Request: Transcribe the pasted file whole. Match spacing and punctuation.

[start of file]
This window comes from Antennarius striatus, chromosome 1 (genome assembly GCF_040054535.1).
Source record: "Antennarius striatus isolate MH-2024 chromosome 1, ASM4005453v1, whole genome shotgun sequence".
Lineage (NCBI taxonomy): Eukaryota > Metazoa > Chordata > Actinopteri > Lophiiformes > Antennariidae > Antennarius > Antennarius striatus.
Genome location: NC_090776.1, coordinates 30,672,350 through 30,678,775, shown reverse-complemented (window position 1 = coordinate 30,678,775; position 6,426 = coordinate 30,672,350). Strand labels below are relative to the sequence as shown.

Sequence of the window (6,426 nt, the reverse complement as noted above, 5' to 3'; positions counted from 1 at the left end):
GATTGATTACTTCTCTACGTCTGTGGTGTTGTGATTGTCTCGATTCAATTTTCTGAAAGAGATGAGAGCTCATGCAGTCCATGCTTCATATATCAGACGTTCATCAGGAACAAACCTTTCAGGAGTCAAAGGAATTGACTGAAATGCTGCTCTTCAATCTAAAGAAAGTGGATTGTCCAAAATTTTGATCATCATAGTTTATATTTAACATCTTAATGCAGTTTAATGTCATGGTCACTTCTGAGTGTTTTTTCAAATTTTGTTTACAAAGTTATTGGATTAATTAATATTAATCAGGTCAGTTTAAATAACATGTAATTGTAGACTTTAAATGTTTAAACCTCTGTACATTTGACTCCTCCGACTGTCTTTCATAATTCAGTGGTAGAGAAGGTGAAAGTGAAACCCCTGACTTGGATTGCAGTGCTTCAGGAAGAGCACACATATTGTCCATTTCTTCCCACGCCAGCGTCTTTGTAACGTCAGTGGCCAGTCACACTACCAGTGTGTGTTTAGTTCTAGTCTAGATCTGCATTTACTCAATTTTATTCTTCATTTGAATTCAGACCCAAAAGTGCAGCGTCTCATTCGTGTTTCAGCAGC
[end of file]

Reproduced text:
This window comes from Antennarius striatus, chromosome 1 (genome assembly GCF_040054535.1).
Source record: "Antennarius striatus isolate MH-2024 chromosome 1, ASM4005453v1, whole genome shotgun sequence".
Lineage (NCBI taxonomy): Eukaryota > Metazoa > Chordata > Actinopteri > Lophiiformes > Antennariidae > Antennarius > Antennarius striatus.
Genome location: NC_090776.1, coordinates 30,672,350 through 30,678,775, shown reverse-complemented (window position 1 = coordinate 30,678,775; position 6,426 = coordinate 30,672,350). Strand labels below are relative to the sequence as shown.

Sequence of the window (6,426 nt, the reverse complement as noted above, 5' to 3'; positions counted from 1 at the left end):
GATTGATTACTTCTCTACGTCTGTGGTGTTGTGATTGTCTCGATTCAATTTTCTGAAAGAGATGAGAGCTCATGCAGTCCATGCTTCATATATCAGACGTTCATCAGGAACAAACCTTTCAGGAGTCAAAGGAATTGACTGAAATGCTGCTCTTCAATCTAAAGAAAGTGGATTGTCCAAAATTTTGATCATCATAGTTTATATTTAACATCTTAATGCAGTTTAATGTCATGGTCACTTCTGAGTGTTTTTTCAAATTTTGTTTACAAAGTTATTGGATTAATTAATATTAATCAGGTCAGTTTAAATAACATGTAATTGTAGACTTTAAATGTTTAAACCTCTGTACATTTGACTCCTCCGACTGTCTTTCATAATTCAGTGGTAGAGAAGGTGAAAGTGAAACCCCTGACTTGGATTGCAGTGCTTCAGGAAGAGCACACATATTGTCCATTTCTTCCCACGCCAGCGTCTTTGTAACGTCAGTGGCCAGTCACACTACCAGTGTGTGTTTAGTTCTAGTCTAGATCTGCATTTACTCAATTTTATTCTTCATTTGAATTCAGACCCAAAAGTGCAGCGTCTCATTCGTGTTTCAGCAGC